You may also lose hair on your legs, in your armpits, or elsewhere. If you lose your eyelashes or eyebrows, this hair loss happens at the very end of chemotherapy. Eyebrows and eyelashes also grow back in very quickly. Each person is different—you might lose all your hair or have only thinning.

Most people find that the worst part of hair loss is the time when they actually lose their hair. Wearing a wig, a scarf, a baseball cap, or a combination of all of these options at different times will let you feel yourself as much as possible. Your insurance may pay for part of the cost of a wig if you send in the bill for the wig along with a prescription from your oncologist.

Your hair will start to regrow after the last chemotherapy treatment. After about 3 months, your hair will be long enough that, if you’ve been wearing a wig, you will be comfortable going out in public without it. It is not uncommon for the color or texture of the hair to change when it grows back. If you had curly hair or the other way around. Coarse hair might turn baby soft fine.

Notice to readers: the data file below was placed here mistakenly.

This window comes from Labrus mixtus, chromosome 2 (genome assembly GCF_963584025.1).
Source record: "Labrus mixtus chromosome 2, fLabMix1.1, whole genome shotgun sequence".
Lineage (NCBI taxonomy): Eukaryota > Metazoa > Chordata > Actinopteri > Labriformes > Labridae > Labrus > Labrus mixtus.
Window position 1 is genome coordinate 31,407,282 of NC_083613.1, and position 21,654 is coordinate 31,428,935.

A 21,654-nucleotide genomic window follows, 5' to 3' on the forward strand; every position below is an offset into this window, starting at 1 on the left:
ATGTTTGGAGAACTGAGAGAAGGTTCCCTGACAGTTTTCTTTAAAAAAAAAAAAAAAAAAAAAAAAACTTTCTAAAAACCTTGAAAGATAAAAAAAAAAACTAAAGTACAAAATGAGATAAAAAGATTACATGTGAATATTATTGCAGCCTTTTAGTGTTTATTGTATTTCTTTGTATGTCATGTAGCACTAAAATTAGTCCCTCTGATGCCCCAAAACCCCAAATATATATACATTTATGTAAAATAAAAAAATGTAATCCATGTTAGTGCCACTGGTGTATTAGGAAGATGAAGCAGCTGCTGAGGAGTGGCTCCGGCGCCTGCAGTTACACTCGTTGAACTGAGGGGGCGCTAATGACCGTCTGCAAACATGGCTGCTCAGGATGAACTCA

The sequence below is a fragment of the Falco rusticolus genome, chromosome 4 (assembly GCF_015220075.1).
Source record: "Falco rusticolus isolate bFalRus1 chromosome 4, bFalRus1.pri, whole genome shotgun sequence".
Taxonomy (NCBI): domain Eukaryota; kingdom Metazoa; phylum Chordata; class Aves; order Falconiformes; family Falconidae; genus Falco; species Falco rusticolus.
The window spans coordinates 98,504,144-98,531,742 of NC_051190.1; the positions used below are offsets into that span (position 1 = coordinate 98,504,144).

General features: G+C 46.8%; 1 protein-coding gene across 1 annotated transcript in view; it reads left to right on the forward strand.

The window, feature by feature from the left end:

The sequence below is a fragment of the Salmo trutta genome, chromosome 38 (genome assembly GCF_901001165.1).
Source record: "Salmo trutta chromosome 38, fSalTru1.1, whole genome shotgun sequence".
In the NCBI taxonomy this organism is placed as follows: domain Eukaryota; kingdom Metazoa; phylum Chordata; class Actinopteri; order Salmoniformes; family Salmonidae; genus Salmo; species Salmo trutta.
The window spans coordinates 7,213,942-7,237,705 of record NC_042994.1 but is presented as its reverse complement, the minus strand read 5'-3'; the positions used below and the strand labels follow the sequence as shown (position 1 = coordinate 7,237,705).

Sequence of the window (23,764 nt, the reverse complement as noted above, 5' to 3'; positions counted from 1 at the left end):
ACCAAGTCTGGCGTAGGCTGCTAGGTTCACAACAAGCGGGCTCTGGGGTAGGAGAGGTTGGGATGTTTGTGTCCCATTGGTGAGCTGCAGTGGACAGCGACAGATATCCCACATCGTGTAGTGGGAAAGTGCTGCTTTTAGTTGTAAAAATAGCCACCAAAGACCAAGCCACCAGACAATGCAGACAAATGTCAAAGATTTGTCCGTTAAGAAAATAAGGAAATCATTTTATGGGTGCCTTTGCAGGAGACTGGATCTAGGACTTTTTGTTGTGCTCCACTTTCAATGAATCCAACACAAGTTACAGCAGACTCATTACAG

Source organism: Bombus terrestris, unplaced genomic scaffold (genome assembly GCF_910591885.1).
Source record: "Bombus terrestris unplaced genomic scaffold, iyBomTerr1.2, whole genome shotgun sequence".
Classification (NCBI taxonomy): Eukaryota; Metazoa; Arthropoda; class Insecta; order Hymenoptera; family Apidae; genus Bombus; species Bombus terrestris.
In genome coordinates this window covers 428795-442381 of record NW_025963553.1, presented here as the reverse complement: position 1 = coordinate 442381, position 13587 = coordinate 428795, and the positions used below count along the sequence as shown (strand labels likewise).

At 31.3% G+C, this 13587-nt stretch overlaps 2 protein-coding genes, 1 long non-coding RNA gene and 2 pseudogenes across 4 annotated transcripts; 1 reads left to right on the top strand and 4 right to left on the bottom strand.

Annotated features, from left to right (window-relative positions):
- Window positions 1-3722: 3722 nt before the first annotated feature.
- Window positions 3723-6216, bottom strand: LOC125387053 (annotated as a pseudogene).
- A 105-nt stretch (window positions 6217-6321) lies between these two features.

2. Radiation-Induced Hair Loss

Radiation therapy for breast cancer does not cause hair loss.

A special case is breast cancer that spreads, or metastasizes, to the brain and requires treatment with radiation treatment. Radiation therapy to the scalp will cause hair loss. Your hair will grow back in, but it can take a little longer than it would after chemotherapy.

3 . Hair Thinning from Hormonal Therapy

Hormonal therapy, one of the mainstays of treatment of breast cancer that has hormone receptors, can lead to hair thinning in some people. Examples of hormonal therapy used in the treatment of breast cancer that can lead to hair thinning include the following: